Other recent surveys have asked about emissions standards for automobiles and industry, mandatory limits on CO2 emissions from industry, and investment in alternative energy sources. In these Gallup polls taken across years since 2001, more than 70% of Americans have consistently favored setting higher auto emission standards and roughly 80% have consistently favored higher standards for industry. More than 75% of Americans say they support mandatory limits on CO2 emissions and a similar proportion support spending more government money on solar and wind energy. In 2006 and 2007, 55% and 50% of Americans support expanding the use of nuclear energy, a slight increase over the 41% support registered in 2001 (Table 29).
Turning to the choice between financial incentives versus government requirements as a way to curb emissions and increase energy efficiency, according to PIPA polls from 2004 and 2005, more than 70% of the public across these two years favored tax incentives for utilities to sell solar and wind power to consumers, tax credits and rebates for households that upgrade to energy efficient appliances, tax credits for purchasing a hybrid car, and mandates requiring manufacturers to produce hybrids as half of all new cars by 2010 (Table 30).
In 2006 and 2007, ABC News asked directly about the choice between tax breaks and government requirements. Across both years, specific to increasing the energy efficiency of cars and appliances, the public is roughly split in its preference between incentives and mandates. Relative to the energy efficiency of homes and offices, 51% support tax breaks compared to 33% and 30% who support government requirements. However, when it comes to lowering greenhouse gas emissions from industry, the public has a clear preference, with 61% and 62% across the two years supporting government requirements (Table 31).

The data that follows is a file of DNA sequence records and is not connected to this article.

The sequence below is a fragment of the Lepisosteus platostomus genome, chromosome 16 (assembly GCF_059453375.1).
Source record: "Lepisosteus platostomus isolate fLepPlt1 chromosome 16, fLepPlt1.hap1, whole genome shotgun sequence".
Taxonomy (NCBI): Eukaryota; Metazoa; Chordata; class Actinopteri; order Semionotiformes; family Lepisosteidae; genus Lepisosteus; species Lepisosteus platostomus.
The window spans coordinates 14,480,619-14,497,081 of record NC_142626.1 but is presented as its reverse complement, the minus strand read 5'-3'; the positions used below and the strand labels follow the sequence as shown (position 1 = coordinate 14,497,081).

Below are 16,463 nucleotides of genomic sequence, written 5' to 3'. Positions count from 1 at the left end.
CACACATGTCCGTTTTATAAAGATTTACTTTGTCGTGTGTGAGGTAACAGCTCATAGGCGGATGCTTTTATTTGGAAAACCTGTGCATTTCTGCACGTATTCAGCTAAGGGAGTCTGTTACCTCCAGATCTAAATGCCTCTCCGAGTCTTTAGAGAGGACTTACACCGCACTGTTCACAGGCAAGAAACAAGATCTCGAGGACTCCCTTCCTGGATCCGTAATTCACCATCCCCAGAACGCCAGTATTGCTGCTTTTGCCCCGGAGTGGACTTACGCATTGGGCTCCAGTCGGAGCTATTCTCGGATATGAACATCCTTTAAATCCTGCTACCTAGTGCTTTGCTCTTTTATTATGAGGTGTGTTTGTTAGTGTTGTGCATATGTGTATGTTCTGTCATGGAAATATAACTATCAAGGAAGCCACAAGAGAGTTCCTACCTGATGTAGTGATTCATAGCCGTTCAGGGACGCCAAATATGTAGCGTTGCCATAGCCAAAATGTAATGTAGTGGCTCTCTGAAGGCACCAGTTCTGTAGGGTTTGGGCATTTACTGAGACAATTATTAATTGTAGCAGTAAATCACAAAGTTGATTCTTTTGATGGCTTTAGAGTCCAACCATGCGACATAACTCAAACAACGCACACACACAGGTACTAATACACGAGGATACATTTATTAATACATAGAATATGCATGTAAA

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Antimicrobial resistance is growing worldwide, rendering many "work horse" medicines ineffective. Without intervention, drug-resistant pathogens could lead to millions of deaths by 2050. Thankfully, companies like Pfizer are taking action.
- Antimicrobial-resistant pathogens are one of the largest threats to global health today.
- As we get older, our immune systems age, increasing our risk of life threatening infections. Without reliable antibiotics, life expectancy could decline for the first time in modern history.
- If antibiotics become ineffective, common infections could result in hospitalization or even death. Life-saving interventions like cancer treatments and organ transplantation would become more difficult, more often resulting in death. Routine procedures would become hard to perform.
- Without intervention, resistant pathogens could result in 10 million annual deaths by 2050.
- By taking a multi-faceted approach—inclusive of adherence to good stewardship, surveillance and responsible manufacturing practices, as well as an emphasis on prevention and treatment—companies like Pfizer are fighting to help curb the spread.
Journalism got a big wake up call in 2016. Can we be optimistic about the future of media?
- "[T]o have a democracy that thrives and actually that manages to stay alive at all, you need regular citizens being able to get good, solid information," says Craig Newmark.
- The only constructive way to deal with fake news? Support trustworthy media. In 2018, Newmark was announced as a major donor of two new media organizations, The City, which will report on New York City-area stories which may have otherwise gone unreported, and The Markup, which will report on technology.
- Greater transparency of fact-checking within media organizations could help confront and correct fake news. Organizations already exist to make media more trustworthy — are we using them? There's The Trust Project, International Fact-Checkers Network, and Tech & Check.